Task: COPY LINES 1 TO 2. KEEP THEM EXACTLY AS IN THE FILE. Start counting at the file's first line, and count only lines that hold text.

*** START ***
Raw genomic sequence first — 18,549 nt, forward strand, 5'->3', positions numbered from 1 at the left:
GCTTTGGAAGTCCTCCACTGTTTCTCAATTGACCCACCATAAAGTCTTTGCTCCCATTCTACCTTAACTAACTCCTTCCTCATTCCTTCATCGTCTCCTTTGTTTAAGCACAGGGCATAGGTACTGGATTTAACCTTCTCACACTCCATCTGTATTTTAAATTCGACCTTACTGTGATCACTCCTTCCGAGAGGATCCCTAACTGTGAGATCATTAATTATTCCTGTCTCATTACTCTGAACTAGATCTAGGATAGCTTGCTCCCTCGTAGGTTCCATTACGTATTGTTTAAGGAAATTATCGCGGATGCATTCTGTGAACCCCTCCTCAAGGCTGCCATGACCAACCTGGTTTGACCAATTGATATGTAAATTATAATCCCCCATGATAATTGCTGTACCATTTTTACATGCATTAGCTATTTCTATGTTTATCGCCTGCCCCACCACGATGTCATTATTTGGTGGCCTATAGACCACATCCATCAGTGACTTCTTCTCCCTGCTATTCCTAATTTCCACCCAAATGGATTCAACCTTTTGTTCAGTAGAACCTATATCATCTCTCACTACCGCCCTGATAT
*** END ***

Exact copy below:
Raw genomic sequence first — 18,549 nt, forward strand, 5'->3', positions numbered from 1 at the left:
GCTTTGGAAGTCCTCCACTGTTTCTCAATTGACCCACCATAAAGTCTTTGCTCCCATTCTACCTTAACTAACTCCTTCCTCATTCCTTCATCGTCTCCTTTGTTTAAGCACAGGGCATAGGTACTGGATTTAACCTTCTCACACTCCATCTGTATTTTAAATTCGACCTTACTGTGATCACTCCTTCCGAGAGGATCCCTAACTGTGAGATCATTAATTATTCCTGTCTCATTACTCTGAACTAGATCTAGGATAGCTTGCTCCCTCGTAGGTTCCATTACGTATTGTTTAAGGAAATTATCGCGGATGCATTCTGTGAACCCCTCCTCAAGGCTGCCATGACCAACCTGGTTTGACCAATTGATATGTAAATTATAATCCCCCATGATAATTGCTGTACCATTTTTACATGCATTAGCTATTTCTATGTTTATCGCCTGCCCCACCACGATGTCATTATTTGGTGGCCTATAGACCACATCCATCAGTGACTTCTTCTCCCTGCTATTCCTAATTTCCACCCAAATGGATTCAACCTTTTGTTCAGTAGAACCTATATCATCTCTCACTACCGCCCTGATAT